Directed, photographed & edited by Michel Negroponte
Written by Nick Pappas & Joni Wehrli
Released by First Run Features
USA. 84 min. Not Rated

If addiction is a bitch, kicking it is a motherfucker. But what if there was a magic pill or serum you could take when going through withdrawal, something that made the process painless and stopped the jones? Shouldn’t that be distributed to every addict on the planet? Well, it turns out that there’s a highly controversial drug that exists and does just that. It’s called ibogaine. So why doesn’t anyone know about it if it’s such a miracle cure? Probably because it’s a hallucinogen and illegal as a result.

Dimitri Mugianis, the subject of Michel Negroponte’s fascinating new documentary, is a former musician and drug addict, who, after being mentored in the ways of administering ibogaine, made helping others detox his life’s mission. You might think that the risks he takes are morally questionable at times but what is indisputable is his absolute commitment to helping others with their illness. Since the drug is illegal, Mugianis must work covertly, usually meeting his clients in motels on the outskirts of New York City. He consults medical experts on the phone, but a medical professional is never present; being caught would certainly result in being stripped of a license and jail time. While never losing sight of the fact that what he’s doing is against the law, Mugianis is not morally conflicted. He has quite clearly grappled with all sides of the issue and has come to the conclusion that his work’s essential. Sitting in Union Square, Mugianis movingly talks about all the friends he has lost to drugs over the years, and, indeed, how he himself ought to have been among those dead.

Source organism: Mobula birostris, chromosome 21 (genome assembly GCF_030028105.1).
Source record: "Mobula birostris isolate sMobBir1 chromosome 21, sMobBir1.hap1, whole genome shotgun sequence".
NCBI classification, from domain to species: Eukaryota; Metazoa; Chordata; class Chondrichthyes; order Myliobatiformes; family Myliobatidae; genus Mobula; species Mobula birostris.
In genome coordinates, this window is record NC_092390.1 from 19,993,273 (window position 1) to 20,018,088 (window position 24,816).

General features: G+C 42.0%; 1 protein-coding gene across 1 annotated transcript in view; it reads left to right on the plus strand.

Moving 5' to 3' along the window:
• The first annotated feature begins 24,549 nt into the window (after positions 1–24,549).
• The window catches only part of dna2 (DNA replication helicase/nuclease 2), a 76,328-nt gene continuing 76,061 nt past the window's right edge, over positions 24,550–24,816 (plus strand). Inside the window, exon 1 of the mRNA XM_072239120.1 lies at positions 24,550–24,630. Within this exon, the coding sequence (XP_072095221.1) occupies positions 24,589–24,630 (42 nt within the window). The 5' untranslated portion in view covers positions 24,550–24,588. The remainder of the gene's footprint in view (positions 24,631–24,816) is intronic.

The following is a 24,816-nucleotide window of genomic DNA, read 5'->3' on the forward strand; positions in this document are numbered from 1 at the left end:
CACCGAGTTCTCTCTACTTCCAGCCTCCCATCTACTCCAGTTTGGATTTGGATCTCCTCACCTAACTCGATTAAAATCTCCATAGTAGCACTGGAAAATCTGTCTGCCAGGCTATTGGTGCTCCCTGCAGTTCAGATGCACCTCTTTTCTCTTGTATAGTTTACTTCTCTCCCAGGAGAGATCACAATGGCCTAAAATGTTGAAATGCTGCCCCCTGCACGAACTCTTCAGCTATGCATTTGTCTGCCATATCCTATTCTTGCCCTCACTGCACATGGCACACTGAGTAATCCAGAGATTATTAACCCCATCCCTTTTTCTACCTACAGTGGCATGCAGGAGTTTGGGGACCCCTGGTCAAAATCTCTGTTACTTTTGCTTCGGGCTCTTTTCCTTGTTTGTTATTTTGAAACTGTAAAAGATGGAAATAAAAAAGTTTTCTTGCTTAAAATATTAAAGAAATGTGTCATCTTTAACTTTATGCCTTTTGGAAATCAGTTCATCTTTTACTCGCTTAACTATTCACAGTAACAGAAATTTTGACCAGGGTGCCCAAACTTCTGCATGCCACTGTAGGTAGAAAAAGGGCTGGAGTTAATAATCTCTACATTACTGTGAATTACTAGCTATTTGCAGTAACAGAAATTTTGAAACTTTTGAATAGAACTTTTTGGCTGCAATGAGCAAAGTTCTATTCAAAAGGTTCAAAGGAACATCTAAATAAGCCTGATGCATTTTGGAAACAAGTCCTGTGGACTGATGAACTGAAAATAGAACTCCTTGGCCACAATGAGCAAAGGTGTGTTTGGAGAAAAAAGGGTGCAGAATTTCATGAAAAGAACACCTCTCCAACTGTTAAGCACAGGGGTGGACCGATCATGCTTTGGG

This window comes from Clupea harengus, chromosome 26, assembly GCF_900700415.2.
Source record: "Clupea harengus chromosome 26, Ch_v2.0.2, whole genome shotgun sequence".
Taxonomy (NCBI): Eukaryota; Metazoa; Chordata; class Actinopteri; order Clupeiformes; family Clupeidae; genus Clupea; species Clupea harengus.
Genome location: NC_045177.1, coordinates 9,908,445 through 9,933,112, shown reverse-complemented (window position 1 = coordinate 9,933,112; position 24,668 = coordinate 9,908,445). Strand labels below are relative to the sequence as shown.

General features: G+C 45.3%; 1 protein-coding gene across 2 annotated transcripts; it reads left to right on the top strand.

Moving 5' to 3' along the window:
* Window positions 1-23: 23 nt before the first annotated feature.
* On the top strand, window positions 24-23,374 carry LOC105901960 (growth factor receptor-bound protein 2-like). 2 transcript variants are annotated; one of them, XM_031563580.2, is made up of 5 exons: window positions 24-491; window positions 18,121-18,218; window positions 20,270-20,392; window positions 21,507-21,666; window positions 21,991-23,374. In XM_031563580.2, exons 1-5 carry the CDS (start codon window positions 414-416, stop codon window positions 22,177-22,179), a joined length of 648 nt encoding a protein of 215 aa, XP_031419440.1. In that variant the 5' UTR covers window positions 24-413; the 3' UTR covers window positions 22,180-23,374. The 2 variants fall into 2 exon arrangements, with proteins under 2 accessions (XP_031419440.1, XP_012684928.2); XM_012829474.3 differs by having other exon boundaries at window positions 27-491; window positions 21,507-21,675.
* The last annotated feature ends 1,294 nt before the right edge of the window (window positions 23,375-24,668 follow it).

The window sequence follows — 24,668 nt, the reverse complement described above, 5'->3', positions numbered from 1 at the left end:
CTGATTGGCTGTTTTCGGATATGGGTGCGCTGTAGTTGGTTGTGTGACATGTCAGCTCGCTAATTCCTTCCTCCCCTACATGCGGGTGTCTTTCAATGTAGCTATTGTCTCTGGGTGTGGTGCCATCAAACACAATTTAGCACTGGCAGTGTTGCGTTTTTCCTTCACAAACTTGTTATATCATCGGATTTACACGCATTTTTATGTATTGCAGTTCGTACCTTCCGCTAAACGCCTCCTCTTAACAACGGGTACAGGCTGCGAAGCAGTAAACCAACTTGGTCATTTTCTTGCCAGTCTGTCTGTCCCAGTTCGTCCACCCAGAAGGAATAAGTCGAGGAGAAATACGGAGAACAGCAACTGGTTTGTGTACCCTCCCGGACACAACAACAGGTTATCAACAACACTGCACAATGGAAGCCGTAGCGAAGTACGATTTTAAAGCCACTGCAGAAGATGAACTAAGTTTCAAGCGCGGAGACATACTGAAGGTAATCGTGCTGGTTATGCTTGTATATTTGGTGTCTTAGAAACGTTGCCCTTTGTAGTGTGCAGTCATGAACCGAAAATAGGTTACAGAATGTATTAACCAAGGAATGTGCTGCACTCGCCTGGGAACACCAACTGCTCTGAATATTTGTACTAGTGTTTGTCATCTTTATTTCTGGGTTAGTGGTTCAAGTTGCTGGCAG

On one detox weekend, taking place just outside Toronto, he attempts to help two brothers, both extremely addicted young men. Holed up in a cabin for the process of the withdrawal, one of the brothers has a seizure caught on camera. Believing for a moment that he lost the young man, Mugianis reconsiders the precarious nature of what he’s doing. The moment when he contemplates his own arrogance should come as a relief for any skeptics of the film. However, its subject is, at his very core, a humble man. The moment comes across as pivotal since it also appears to motivate the next chapter of I’m Dangerous With Love (the title is taken from a song), which takes Mugianis to Africa to fulfill what he believes to be the culmination of his journey—completing the rituals necessary in becoming a genuine shaman, one of which involves a disturbing ceremony. Mugianis’ psychotropic trip included hallucinations, tears, and retching. Pretty shocking stuff.

Interestingly, the documentary’s weakest section is where Negroponte turns the camera on himself. For some reason, he feels compelled to self-administer ibogaine and film the experience. While he wisely times this during a weekend when his family’s out of town, the scene does not really contribute to the film in any significant way. Negroponte, whose documentary Methadonia screened at the 2005 The New York Film Festival, has otherwise made a riveting portrait of an imperfect man trying to come to terms with his past mistakes and to use that same compulsive energy to helping others. Keep an eye out for Negroponte. No doubt, there will be more worthwhile films to come.

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